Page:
Recommendations on Rohingya Refugees to State Department and USAID In Advance of October 22, 2020 Donor Conference

October 21, 2020

Advocacy Letter to Deputy Secretary of State Biegun and Acting USAID Administrator Barsa Regarding Rohingya Refugees

In advance of the virtual donor conference on Rohingya refugees – jointly hosted by the United States, United Kingdom, the European Union, and the UN High Commissioner for Refugees  – Amnesty International USA’s Senior Policy Advisor, Ryan Mace, sent the below letter to Deputy Secretary of State Edward Biegun and Acting U.S. Agency for International Administrator John Barsa, who are to make remarks at the start of the conference. The letter urges the U.S Department of State, U.S. Agency for International Development and U.S. Government to:

  • Work with Bangladesh’s government to develop rights-respecting policies that outline a framework of representation for Rohingya refugees, and that protects their human rights to education, healthcare, justice, freedom of expression, peaceful assembly and movement;
  • Offer technical assistance and expertise in developing a policy that ensures refugee representation;
  • Continue and increase international humanitarian aid, cooperation, and assistance, particularly in the areas of education, vocational training and livelihood for both Rohingya refugees and Bangladesh’s host community who has been affected by the influx of refugees;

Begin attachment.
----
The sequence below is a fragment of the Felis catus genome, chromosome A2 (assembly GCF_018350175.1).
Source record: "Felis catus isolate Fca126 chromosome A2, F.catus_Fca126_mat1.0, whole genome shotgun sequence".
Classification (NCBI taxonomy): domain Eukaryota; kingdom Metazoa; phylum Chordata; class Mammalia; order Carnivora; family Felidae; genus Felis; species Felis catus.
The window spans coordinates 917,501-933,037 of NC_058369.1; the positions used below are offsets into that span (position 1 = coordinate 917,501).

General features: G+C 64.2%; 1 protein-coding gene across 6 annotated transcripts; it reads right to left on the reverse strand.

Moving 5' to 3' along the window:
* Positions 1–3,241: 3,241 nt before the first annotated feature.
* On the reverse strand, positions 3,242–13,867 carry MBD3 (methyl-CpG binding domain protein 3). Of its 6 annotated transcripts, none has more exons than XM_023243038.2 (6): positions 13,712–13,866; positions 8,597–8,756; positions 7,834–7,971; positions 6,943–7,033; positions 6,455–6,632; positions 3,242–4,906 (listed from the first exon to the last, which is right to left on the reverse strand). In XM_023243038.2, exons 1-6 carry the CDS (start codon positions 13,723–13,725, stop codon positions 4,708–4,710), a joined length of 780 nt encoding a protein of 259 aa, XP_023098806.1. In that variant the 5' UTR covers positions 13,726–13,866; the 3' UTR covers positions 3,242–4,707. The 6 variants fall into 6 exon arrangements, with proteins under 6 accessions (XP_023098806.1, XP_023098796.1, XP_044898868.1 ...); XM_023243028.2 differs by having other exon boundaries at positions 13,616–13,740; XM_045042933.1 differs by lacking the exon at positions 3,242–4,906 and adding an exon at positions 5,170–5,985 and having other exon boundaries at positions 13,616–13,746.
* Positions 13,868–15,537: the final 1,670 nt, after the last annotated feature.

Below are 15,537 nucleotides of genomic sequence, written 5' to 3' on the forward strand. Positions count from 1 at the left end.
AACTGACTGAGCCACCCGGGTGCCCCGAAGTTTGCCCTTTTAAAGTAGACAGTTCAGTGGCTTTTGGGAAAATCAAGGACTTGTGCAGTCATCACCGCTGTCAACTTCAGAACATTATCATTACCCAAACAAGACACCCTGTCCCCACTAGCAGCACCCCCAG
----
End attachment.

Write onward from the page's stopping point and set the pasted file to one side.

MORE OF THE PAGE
• Ensure that any international aid, development projects or financial assistance in Rakhine State are explicitly and specifically contingent on non-discrimination, non-segregation and equality, and that Myanmar takes immediate action to cease ongoing human rights violations against the Rohingya community and other minorities across the country and prevents the destruction of evidence of those violations;
  • Provide international cooperation, technical, and financial assistance to countries in the South and South East Asia regions for search and rescue operations and for the provision of immediate and longer-term needs of refugees and migrants in the region.

URGENT: Children seeking asylum in the U.S. are being denied their human rights based on their nationality — help ensure that all girls and boys fleeing violence can seek safety.